What is Section 194N?
In the Finance Bill, 2019, section 194N was introduced. Cash withdrawal over ₹ 1 crore within a year will be subject to a TDS of 2%. The tax will only apply to amounts exceeding ₹ 1 crore.
For example, Ashish has withdrawn ₹1 crore and 50 lakhs in a year. Therefore, TDS on ₹ 50,000 would be 2% equal to ₹ 1,000.
The tax deduction limit is reduced to ₹ 20 lakh if the person receiving the funds has not filed a tax return in the three years immediately preceding the year. The TDS will be deducted as follows:
- 2% on cash withdrawals and payments totaling more than ₹ 20 lakh up to ₹1 crore
- 5% on withdrawals over ₹ 1 crore
Who is liable to pay TDS on cash withdrawal over ₹1 crore?
This section covers all withdrawals from a specific payer or aggregated (total) withdrawals during a financial year. It applies to withdrawals made by any taxpayer, including:
- An Individual
- A Hindu Undivided Family (HUF)
- A company
- A partnership firm or an LLP
- A local authority
- An Association of Person (AOPs) or Body of Individuals (BOIs)
- Any bank (private or public sector)
- A co-operative bank
- A post-office
Who can deduct TDS on cash withdrawal above ₹1 crore?
Persons (payers) required to deduct TDS under Section 194N are listed below:
- Any private sector or public sector bank
- Any co-operative bank
- Any post office
The provisions of this section do not apply to certain categories of persons (payees). They include:
- Any government body
- Any bank, including co-operative banks
- Any business correspondent of a banking company (including co-operative banks)
- Any white label ATM operator of any bank (including co-operative banks)
- Any other person notified by the government
How to Calculate the Threshold Limit?
Here are a few conditions to keep in mind while calculating the threshold limit.
- If the payer pays an individual in cash from his or her bank account for an amount over Rs 1 crore, he or she shall deduct tax while making the payment.
- In a financial year, there is a limit of Rs 1 crore per bank account or post office account and not per taxpayer account.
For example - An individual who has three bank accounts with three different banks can withdraw cash of Rs 1 crore from each bank, i.e., withdrawal of Rs 3 crore without any TDS.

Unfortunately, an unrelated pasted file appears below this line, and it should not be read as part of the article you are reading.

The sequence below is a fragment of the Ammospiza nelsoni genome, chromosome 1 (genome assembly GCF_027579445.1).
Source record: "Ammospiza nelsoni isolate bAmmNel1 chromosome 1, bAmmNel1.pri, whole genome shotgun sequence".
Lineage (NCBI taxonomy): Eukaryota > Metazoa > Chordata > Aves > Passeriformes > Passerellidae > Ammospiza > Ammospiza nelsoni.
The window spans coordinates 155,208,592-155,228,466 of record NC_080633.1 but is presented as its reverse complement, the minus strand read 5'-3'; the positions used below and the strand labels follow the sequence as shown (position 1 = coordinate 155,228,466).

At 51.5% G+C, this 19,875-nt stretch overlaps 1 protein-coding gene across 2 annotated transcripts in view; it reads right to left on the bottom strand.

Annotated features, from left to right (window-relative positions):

- Whenever any taxpayer (recipient) withdraws cash from his or her bank account, TDS will only be collected in accordance with Section 194N.
For example - if a bank makes a cash payment of more than Rs 1 crore during an FY to its account holder (e.g., any taxpayer), the bank will need to deduct TDS.
- If the taxpayer makes a payment of over Rs 1 crore through a bearer cheque to a third party, the recipient of the cash is not the account holder but rather the third party. If this is the case, the bank will not pay the account holder. The above situation raises the question of whether a bearer cheque issued to a person (like a vendor) for collection of payment from the bank will be covered by section 194N? Is the bank required to deduct tax on the account holder's funds in respect of a bearer cheque issued to a third party.
Additionally, business payments made using a bearer check are not allowable as an expenditure under section 40(A)(3). Payments exceeding Rs 10,000 per day (per transaction or cumulatively) cannot be claimed as a business expenditure.
- In the fiscal year 2019-20, cash payments/withdrawals will be limited to Rs 1 crore. The provisions of Section 194N, however, will only apply to payments made from 1 September 2019 onward.
Points to Note
- Cash recipients cannot submit Form No. 15G/15H to the bank and cannot apply for a lower deduction certificate under Section 197.
- In calculating three years immediately preceding the year, if the return date under Section 139(1) has not expired, that assessment year is not to be taken into account.